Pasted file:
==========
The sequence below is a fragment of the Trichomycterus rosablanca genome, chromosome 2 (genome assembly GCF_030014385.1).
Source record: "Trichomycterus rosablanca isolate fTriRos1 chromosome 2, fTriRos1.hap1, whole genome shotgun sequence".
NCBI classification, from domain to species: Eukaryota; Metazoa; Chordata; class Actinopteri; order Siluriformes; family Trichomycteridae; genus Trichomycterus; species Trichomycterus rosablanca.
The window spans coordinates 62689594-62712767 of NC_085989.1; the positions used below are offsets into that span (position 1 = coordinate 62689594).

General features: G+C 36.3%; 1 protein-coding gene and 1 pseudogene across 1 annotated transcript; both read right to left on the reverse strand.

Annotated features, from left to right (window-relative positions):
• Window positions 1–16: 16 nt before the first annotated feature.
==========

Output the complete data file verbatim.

The sequence below is a fragment of the Trichomycterus rosablanca genome, chromosome 2 (genome assembly GCF_030014385.1).
Source record: "Trichomycterus rosablanca isolate fTriRos1 chromosome 2, fTriRos1.hap1, whole genome shotgun sequence".
NCBI classification, from domain to species: Eukaryota; Metazoa; Chordata; class Actinopteri; order Siluriformes; family Trichomycteridae; genus Trichomycterus; species Trichomycterus rosablanca.
The window spans coordinates 62689594-62712767 of NC_085989.1; the positions used below are offsets into that span (position 1 = coordinate 62689594).

General features: G+C 36.3%; 1 protein-coding gene and 1 pseudogene across 1 annotated transcript; both read right to left on the reverse strand.

Annotated features, from left to right (window-relative positions):
• Window positions 1–16: 16 nt before the first annotated feature.